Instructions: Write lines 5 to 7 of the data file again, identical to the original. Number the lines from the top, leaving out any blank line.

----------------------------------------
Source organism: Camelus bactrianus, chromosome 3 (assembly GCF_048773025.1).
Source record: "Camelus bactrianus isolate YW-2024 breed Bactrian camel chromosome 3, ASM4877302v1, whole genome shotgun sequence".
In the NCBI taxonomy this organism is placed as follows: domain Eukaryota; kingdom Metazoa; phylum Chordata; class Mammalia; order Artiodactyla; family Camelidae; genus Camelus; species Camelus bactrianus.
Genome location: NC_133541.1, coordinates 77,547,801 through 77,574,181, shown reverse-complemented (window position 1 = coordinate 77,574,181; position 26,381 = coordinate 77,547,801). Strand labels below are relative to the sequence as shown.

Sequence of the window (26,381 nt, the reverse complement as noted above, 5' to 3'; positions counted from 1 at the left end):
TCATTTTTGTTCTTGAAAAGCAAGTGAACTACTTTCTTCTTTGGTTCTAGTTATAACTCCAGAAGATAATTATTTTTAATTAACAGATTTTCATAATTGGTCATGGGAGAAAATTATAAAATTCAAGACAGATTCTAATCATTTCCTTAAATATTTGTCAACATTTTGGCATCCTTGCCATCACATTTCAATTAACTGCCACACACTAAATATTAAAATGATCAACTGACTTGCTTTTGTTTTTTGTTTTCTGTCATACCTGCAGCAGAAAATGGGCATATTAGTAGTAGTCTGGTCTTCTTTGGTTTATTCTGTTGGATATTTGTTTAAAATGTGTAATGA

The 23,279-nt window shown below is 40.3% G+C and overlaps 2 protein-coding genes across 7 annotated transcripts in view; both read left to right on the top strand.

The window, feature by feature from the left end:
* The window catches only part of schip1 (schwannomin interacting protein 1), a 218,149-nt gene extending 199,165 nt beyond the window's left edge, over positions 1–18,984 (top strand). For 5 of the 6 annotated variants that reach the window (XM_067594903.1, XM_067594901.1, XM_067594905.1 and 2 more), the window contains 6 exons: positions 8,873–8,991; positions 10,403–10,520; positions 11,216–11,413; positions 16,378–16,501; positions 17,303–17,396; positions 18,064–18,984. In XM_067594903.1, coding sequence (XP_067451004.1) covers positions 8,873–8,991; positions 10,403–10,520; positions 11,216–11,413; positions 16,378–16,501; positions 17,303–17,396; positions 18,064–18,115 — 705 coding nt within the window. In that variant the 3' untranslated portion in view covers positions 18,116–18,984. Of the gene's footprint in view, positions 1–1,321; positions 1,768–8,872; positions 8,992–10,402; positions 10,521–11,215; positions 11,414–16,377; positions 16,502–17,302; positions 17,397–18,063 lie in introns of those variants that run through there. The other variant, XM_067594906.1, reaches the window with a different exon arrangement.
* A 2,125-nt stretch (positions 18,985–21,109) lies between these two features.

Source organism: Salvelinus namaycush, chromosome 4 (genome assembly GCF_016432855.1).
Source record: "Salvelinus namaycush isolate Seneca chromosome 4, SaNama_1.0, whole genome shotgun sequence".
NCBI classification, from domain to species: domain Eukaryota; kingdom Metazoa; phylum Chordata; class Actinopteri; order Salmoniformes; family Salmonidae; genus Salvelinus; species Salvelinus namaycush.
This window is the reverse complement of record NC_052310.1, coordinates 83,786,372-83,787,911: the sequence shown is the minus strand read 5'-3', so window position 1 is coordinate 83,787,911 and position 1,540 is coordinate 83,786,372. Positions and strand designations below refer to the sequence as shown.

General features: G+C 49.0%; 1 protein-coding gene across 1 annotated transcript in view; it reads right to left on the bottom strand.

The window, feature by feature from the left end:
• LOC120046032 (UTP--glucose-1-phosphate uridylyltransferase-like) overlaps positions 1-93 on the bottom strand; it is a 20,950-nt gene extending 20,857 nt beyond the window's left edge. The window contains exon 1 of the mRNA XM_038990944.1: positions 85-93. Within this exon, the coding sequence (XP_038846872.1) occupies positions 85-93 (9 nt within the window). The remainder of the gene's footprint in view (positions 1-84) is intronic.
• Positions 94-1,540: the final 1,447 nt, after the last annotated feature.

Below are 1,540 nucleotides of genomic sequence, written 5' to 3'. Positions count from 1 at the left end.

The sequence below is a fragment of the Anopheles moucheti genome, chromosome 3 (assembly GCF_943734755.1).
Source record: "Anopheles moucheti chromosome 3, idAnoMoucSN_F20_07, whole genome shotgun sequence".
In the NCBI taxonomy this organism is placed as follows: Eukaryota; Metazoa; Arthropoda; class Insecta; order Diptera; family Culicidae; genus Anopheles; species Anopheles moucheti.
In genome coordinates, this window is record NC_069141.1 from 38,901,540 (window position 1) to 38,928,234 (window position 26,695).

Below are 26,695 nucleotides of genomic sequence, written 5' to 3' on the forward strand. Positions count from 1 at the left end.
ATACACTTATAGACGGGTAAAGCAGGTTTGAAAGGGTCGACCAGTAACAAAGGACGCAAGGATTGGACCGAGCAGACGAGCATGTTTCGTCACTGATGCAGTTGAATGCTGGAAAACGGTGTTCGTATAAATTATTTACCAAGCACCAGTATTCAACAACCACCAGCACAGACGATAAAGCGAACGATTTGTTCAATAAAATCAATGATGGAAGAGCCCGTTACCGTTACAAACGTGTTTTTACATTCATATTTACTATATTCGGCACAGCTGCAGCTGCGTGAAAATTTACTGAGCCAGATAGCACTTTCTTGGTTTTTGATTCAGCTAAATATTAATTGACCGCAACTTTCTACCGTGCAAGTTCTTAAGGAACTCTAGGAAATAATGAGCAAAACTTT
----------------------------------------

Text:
Sequence of the window (26,381 nt, the reverse complement as noted above, 5' to 3'; positions counted from 1 at the left end):
TCATTTTTGTTCTTGAAAAGCAAGTGAACTACTTTCTTCTTTGGTTCTAGTTATAACTCCAGAAGATAATTATTTTTAATTAACAGATTTTCATAATTGGTCATGGGAGAAAATTATAAAATTCAAGACAGATTCTAATCATTTCCTTAAATATTTGTCAACATTTTGGCATCCTTGCCATCACATTTCAATTAACTGCCACACACTAAATATTAAAATGATCAACTGACTTGCTTTTGTTTTTTGTTTTCTGTCATACCTGCAGCAGAAAATGGGCATATTAGTAGTAGTCTGGTCTTCTTTGGTTTATTCTGTTGGATATTTGTTTAAAATGTGTAATGA

The 23,279-nt window shown below is 40.3% G+C and overlaps 2 protein-coding genes across 7 annotated transcripts in view; both read left to right on the top strand.